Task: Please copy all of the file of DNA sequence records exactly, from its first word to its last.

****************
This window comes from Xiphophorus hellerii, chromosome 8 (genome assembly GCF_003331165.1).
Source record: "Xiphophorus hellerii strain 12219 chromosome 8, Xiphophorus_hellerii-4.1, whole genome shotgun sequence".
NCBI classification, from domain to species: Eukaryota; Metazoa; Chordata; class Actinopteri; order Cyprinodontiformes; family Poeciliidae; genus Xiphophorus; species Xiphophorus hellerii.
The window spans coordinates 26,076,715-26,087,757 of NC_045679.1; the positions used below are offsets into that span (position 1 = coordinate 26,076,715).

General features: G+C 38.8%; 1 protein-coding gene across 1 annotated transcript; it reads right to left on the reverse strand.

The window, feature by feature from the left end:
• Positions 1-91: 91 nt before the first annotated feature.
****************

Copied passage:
This window comes from Xiphophorus hellerii, chromosome 8 (genome assembly GCF_003331165.1).
Source record: "Xiphophorus hellerii strain 12219 chromosome 8, Xiphophorus_hellerii-4.1, whole genome shotgun sequence".
NCBI classification, from domain to species: Eukaryota; Metazoa; Chordata; class Actinopteri; order Cyprinodontiformes; family Poeciliidae; genus Xiphophorus; species Xiphophorus hellerii.
The window spans coordinates 26,076,715-26,087,757 of NC_045679.1; the positions used below are offsets into that span (position 1 = coordinate 26,076,715).

General features: G+C 38.8%; 1 protein-coding gene across 1 annotated transcript; it reads right to left on the reverse strand.

The window, feature by feature from the left end:
• Positions 1-91: 91 nt before the first annotated feature.